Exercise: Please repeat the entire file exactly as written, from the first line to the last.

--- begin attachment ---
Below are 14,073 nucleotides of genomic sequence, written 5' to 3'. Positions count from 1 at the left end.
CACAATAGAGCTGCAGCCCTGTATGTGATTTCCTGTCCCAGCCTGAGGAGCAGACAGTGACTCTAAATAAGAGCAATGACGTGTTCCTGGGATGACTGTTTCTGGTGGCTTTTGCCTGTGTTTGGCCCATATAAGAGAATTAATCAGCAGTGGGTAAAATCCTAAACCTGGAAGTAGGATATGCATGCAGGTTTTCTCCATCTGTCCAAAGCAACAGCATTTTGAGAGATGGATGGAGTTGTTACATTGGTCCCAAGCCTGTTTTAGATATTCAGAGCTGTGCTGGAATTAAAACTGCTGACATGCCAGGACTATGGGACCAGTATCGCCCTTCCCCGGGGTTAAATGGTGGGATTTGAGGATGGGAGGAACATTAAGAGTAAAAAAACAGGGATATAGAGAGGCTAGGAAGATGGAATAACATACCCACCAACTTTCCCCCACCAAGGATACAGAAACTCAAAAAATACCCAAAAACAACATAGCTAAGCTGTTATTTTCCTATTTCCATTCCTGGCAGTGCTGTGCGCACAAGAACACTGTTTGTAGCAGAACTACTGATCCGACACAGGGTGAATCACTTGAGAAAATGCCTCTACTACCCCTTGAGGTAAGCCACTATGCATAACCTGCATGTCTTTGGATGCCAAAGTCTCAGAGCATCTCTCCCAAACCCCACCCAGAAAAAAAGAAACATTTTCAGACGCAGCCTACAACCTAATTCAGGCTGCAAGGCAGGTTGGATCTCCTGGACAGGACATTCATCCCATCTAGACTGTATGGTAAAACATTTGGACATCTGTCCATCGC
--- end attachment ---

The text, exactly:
Below are 14,073 nucleotides of genomic sequence, written 5' to 3'. Positions count from 1 at the left end.
CACAATAGAGCTGCAGCCCTGTATGTGATTTCCTGTCCCAGCCTGAGGAGCAGACAGTGACTCTAAATAAGAGCAATGACGTGTTCCTGGGATGACTGTTTCTGGTGGCTTTTGCCTGTGTTTGGCCCATATAAGAGAATTAATCAGCAGTGGGTAAAATCCTAAACCTGGAAGTAGGATATGCATGCAGGTTTTCTCCATCTGTCCAAAGCAACAGCATTTTGAGAGATGGATGGAGTTGTTACATTGGTCCCAAGCCTGTTTTAGATATTCAGAGCTGTGCTGGAATTAAAACTGCTGACATGCCAGGACTATGGGACCAGTATCGCCCTTCCCCGGGGTTAAATGGTGGGATTTGAGGATGGGAGGAACATTAAGAGTAAAAAAACAGGGATATAGAGAGGCTAGGAAGATGGAATAACATACCCACCAACTTTCCCCCACCAAGGATACAGAAACTCAAAAAATACCCAAAAACAACATAGCTAAGCTGTTATTTTCCTATTTCCATTCCTGGCAGTGCTGTGCGCACAAGAACACTGTTTGTAGCAGAACTACTGATCCGACACAGGGTGAATCACTTGAGAAAATGCCTCTACTACCCCTTGAGGTAAGCCACTATGCATAACCTGCATGTCTTTGGATGCCAAAGTCTCAGAGCATCTCTCCCAAACCCCACCCAGAAAAAAAGAAACATTTTCAGACGCAGCCTACAACCTAATTCAGGCTGCAAGGCAGGTTGGATCTCCTGGACAGGACATTCATCCCATCTAGACTGTATGGTAAAACATTTGGACATCTGTCCATCGC